Category Archives: Favorite Culture

Why Is Your Favorite Color Your Favorite Color?

Psychology of Color - Segmation Digital Art GameYou probably have a favorite color, but chances are you rarely stop to think about why you are drawn to this particular hue.

For years, psychologists have been claiming that people are drawn to choice shades for particular reasons. This means that, whether you know it or not, there is good reason why your favorite color is your favorite color.

What is Your Favorite Color?

It is likely that your preference stems from personal tastes and the culture that surrounds you. After all, we develop color affinities at young ages. For instance, to make conversation with a child, it is common to ask, “What is your favorite color?” Therefore, it makes sense to think that these hues have an influence on our personalities as we age too. According to some psychologists and color experts, our favorite colors reflect parts of our personalities, but how?

One artist who correlates colors with personality traits is Oliver Munday. His color maps recently made their way into a highly anticipated book on color, ROY G. BIV: An Exceedingly Surprising Book About Color (Bloomsbury 2013).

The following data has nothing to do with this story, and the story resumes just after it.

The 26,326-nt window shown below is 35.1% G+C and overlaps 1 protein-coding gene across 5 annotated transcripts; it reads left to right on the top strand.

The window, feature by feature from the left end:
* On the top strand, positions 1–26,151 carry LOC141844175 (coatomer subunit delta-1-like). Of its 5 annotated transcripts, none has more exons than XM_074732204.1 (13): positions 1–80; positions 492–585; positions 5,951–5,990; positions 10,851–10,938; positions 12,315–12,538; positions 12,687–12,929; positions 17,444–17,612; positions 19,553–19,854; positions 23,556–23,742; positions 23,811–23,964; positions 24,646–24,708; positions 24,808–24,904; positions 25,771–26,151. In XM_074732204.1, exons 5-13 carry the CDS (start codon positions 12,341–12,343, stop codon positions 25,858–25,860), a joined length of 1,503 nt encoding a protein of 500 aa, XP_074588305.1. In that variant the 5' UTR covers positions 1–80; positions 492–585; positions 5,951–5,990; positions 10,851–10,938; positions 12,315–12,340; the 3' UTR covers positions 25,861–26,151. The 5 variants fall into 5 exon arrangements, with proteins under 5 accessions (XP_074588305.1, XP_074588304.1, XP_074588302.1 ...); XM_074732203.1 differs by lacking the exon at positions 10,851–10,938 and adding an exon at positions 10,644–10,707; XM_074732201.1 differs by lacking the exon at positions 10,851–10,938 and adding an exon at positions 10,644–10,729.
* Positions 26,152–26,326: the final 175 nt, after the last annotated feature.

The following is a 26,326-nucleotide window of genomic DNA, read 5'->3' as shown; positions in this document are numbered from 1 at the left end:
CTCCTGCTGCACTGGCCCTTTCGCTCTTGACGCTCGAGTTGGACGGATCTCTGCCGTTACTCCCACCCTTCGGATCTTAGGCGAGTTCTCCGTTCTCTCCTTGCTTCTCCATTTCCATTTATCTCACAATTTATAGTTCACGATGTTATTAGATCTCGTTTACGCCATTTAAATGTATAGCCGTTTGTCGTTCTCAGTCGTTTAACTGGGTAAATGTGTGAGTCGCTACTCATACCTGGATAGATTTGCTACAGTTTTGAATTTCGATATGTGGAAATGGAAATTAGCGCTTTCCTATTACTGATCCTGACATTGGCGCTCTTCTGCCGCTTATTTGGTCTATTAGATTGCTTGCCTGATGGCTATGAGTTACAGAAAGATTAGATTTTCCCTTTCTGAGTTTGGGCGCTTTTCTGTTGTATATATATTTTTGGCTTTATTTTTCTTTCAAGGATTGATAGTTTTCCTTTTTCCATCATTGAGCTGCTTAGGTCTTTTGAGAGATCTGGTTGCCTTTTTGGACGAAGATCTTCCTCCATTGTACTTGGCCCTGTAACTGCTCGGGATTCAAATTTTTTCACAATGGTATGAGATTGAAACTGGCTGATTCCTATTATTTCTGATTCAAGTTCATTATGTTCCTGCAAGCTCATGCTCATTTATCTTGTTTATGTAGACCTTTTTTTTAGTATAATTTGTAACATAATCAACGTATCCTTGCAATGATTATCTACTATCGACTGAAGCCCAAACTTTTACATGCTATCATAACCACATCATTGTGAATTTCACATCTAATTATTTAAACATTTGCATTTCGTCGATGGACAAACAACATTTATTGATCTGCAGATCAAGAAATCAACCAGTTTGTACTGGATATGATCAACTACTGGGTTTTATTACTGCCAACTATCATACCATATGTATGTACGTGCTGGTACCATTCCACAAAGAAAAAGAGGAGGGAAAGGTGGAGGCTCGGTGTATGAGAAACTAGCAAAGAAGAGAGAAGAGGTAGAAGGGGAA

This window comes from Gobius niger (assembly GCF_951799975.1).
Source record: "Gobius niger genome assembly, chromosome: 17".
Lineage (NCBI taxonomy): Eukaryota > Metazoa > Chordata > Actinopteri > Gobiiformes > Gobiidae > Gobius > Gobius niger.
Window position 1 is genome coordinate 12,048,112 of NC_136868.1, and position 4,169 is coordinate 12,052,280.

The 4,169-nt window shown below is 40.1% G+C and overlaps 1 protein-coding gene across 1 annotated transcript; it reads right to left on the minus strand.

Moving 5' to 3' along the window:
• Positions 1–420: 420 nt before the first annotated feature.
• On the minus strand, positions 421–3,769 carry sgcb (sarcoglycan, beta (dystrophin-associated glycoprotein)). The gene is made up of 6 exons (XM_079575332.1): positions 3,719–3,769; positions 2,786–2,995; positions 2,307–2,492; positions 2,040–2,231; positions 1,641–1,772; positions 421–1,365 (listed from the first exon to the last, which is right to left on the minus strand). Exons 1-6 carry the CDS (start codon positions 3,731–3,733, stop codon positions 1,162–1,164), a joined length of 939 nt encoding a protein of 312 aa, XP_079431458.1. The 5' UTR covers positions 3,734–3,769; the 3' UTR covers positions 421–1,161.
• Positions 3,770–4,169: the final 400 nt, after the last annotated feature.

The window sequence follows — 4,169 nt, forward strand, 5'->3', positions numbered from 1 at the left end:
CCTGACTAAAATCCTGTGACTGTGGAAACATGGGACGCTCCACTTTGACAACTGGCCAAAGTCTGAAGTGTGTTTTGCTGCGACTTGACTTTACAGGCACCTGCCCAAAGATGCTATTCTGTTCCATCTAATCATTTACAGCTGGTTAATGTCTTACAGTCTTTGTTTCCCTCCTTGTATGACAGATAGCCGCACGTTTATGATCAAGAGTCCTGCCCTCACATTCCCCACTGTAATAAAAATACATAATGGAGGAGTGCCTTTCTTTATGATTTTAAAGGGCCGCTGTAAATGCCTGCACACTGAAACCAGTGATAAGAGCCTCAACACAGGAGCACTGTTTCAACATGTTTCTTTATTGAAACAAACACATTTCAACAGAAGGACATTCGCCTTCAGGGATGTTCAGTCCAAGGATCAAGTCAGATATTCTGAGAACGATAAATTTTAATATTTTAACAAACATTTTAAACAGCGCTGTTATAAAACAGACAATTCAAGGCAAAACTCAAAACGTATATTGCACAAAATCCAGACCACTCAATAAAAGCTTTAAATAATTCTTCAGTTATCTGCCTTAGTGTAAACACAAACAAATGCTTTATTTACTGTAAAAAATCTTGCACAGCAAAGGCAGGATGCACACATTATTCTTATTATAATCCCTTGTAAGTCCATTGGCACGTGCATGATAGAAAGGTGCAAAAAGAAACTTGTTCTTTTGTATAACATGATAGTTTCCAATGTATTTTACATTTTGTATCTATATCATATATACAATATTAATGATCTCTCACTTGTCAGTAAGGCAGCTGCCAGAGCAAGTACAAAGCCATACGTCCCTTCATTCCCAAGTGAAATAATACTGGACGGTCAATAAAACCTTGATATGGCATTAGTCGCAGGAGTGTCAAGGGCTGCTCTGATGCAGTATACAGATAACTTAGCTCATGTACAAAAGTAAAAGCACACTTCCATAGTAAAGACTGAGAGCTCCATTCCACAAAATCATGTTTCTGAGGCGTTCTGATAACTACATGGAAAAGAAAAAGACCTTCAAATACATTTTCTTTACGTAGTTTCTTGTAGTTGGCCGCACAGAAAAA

Color Maps of Your Favorite Colors

The color maps explore long held truths about colors as well as historical events and phenomenon related to specific colors. Like, did you know the yellow pencil can be traced back to Ch’ing dynasty in China? At the time, yellow was the “exclusive imperial color for the country” (Huffingtonpost.com).

Take a look at Munday’s color map of black. “Miserable Ecstasy” and “The Vast and The Minute” it says in bold. Nobody needs to ask why these sayings are associated with the shade because they make perfect sense. As the color map enfolds them into historical events and phenomenon, like “The curious science of ink” and “Glossy vs. matte blacks,” readers begin to learn facts about their favorite color and become enlightened as to why they prefer certain shades.

Emotional Connections to Color